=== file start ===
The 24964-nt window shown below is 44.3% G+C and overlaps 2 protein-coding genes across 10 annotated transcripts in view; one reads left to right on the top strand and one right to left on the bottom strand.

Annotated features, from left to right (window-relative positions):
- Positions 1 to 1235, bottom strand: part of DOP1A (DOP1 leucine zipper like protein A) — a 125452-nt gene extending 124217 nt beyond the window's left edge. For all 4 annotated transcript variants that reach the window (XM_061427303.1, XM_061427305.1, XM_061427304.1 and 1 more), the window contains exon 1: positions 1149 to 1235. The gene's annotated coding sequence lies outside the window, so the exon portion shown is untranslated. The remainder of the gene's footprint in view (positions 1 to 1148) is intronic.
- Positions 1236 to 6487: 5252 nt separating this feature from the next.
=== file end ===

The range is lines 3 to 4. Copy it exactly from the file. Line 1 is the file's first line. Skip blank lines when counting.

- Positions 1 to 1235, bottom strand: part of DOP1A (DOP1 leucine zipper like protein A) — a 125452-nt gene extending 124217 nt beyond the window's left edge. For all 4 annotated transcript variants that reach the window (XM_061427303.1, XM_061427305.1, XM_061427304.1 and 1 more), the window contains exon 1: positions 1149 to 1235. The gene's annotated coding sequence lies outside the window, so the exon portion shown is untranslated. The remainder of the gene's footprint in view (positions 1 to 1148) is intronic.
- Positions 1236 to 6487: 5252 nt separating this feature from the next.